Well production decline may be getting faster, but that does not mean that shale production is about to start going down immediately.
It is slowing down but there is no end in sight yet. However, ConocoPhillips CEO Ryan Lance said in April “you see the plateau on the horizon.” Others in the oil and gas industry have also been cautioning against expectations of much higher shale production, warning that cost inflation is making a lot of wells uneconomical.
BNEF identified three reasons for this: “declining productivity of wells, the conservative investment strategy of producers amid a shift in focus to capital discipline, and the rising cost of oilfield services.” Structural underinvestment is a key factor (see figure 1).
The shale reinvestment rate, defined as is the ratio between capital expenditure and cash flow from operations (CFO), slowed down during COVID-19 period, but picked up in the aftermath of Russia’s invasion of Ukraine. But, according to Rystad, with Inflation pushing up drilling and completion costs and contributing to a rise in capital expenditure, labour shortages and the new era of capital discipline, this will be slowing down. Enverus said wells cost 30% more to drill in 2022 than in 2021 and expects the price to go up another 12% in 2023. Despite these higher costs, capital expenditure has levelled off at about 70% of its 2018 peak, a clear indication that activity is declining.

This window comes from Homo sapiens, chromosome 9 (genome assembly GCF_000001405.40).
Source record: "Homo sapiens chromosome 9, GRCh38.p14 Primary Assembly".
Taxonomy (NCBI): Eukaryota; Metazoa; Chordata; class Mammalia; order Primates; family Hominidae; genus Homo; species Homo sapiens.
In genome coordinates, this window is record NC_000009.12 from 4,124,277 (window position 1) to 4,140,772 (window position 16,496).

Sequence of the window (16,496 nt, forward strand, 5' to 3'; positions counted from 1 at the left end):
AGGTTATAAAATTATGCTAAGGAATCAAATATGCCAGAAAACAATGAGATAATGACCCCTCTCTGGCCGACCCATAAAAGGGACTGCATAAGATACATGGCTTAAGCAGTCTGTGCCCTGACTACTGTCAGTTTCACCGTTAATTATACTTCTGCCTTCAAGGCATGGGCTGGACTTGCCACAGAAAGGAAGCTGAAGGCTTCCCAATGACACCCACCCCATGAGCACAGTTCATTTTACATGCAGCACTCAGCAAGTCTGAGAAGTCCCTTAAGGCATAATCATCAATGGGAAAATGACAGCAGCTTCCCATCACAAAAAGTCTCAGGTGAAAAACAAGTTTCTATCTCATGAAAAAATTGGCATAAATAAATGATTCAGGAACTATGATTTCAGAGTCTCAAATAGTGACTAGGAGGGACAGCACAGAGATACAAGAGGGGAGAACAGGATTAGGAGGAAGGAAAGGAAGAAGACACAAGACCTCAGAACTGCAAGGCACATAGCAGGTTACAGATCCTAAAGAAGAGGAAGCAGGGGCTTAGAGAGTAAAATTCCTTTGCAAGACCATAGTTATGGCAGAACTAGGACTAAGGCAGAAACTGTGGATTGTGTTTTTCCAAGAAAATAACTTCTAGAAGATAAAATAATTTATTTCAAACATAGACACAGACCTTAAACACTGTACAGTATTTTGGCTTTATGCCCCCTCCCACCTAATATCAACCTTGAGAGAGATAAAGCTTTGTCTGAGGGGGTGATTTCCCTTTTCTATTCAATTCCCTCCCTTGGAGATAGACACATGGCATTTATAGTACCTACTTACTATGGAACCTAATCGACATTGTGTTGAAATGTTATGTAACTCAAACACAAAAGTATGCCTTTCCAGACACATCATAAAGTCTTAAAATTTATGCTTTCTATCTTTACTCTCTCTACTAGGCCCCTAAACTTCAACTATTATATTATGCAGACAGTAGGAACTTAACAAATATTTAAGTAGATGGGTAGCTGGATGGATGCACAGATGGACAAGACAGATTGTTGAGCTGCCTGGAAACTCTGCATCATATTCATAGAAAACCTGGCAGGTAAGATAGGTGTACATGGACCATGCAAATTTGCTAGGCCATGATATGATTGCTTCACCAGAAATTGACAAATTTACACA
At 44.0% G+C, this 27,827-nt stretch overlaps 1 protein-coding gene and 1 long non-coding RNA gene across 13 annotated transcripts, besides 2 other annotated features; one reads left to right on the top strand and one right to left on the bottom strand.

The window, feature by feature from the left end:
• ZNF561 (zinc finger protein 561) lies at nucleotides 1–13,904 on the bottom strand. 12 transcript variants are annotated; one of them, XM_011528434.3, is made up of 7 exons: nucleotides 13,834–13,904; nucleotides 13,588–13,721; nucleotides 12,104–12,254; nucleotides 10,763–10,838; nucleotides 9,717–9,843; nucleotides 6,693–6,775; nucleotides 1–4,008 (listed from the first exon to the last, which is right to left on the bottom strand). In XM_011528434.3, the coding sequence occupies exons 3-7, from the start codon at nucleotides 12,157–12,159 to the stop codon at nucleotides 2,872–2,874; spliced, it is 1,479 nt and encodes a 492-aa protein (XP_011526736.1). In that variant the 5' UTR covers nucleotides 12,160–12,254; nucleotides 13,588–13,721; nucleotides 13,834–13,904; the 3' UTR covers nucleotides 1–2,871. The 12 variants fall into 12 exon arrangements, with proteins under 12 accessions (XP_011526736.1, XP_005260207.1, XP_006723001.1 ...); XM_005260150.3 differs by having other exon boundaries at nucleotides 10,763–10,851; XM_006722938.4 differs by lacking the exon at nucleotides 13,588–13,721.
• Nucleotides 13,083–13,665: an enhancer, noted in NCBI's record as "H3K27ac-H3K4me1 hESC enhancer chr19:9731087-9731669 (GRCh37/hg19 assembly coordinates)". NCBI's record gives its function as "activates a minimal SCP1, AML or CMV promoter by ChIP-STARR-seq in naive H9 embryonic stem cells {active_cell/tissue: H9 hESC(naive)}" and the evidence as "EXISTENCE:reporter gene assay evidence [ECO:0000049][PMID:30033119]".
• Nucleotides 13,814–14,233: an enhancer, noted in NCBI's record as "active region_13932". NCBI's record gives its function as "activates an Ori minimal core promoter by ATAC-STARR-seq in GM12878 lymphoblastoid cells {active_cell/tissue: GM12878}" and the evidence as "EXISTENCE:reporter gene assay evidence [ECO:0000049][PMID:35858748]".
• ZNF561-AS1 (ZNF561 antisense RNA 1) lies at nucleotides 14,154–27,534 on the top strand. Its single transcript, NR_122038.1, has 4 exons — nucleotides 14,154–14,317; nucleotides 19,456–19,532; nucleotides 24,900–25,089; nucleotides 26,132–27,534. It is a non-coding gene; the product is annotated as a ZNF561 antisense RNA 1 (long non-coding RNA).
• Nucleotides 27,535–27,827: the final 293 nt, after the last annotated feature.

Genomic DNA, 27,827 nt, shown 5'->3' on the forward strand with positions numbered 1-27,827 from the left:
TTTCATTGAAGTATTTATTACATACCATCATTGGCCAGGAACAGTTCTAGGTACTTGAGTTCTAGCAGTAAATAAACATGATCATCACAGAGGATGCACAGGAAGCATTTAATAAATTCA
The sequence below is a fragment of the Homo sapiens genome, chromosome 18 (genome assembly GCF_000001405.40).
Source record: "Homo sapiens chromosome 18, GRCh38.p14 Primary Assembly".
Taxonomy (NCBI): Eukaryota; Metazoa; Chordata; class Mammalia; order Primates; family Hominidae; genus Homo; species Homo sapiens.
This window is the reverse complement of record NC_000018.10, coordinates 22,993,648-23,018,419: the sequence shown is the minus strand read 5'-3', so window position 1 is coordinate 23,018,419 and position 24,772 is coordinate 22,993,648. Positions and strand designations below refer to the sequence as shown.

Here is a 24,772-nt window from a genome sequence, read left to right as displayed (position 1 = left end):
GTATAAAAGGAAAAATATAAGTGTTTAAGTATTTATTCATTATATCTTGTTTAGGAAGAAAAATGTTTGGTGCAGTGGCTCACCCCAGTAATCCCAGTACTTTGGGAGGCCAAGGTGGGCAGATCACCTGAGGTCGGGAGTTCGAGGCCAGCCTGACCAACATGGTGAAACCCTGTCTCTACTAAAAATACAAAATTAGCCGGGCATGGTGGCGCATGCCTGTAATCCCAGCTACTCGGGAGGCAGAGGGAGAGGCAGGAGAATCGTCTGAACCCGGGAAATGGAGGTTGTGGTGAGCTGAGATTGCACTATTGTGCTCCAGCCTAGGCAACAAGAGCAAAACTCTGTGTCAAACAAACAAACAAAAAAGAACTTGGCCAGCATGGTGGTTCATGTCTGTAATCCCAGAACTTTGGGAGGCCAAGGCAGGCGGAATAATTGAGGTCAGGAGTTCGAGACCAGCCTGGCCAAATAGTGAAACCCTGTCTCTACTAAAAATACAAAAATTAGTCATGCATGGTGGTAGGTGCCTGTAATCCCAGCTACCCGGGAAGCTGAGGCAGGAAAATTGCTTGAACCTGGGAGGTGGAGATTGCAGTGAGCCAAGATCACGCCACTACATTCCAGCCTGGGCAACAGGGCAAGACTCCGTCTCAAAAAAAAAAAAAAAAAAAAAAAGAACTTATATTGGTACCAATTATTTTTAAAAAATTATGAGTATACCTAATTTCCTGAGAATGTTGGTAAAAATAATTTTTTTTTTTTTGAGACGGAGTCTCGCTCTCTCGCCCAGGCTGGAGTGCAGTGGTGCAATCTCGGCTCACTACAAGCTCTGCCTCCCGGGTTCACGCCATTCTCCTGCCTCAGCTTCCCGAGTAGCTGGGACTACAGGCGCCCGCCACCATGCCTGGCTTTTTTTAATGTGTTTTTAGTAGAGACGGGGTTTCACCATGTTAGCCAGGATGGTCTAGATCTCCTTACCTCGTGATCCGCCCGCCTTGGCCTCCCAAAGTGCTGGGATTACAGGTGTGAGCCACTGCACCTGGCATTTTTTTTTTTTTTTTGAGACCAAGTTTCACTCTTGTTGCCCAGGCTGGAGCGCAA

But even with inflation easing and oil prices going up, Rystad does not expect a change of strategy. As a result, growth will be difficult.
Enverus points to another challenge, that most of the land is already owned or leased, offering few opportunities to drill new areas with sizable oil and gas reserves. As the Washington Post points out, “the best drilling sites have already been tapped. New drilling is moving into more difficult or expensive sites.”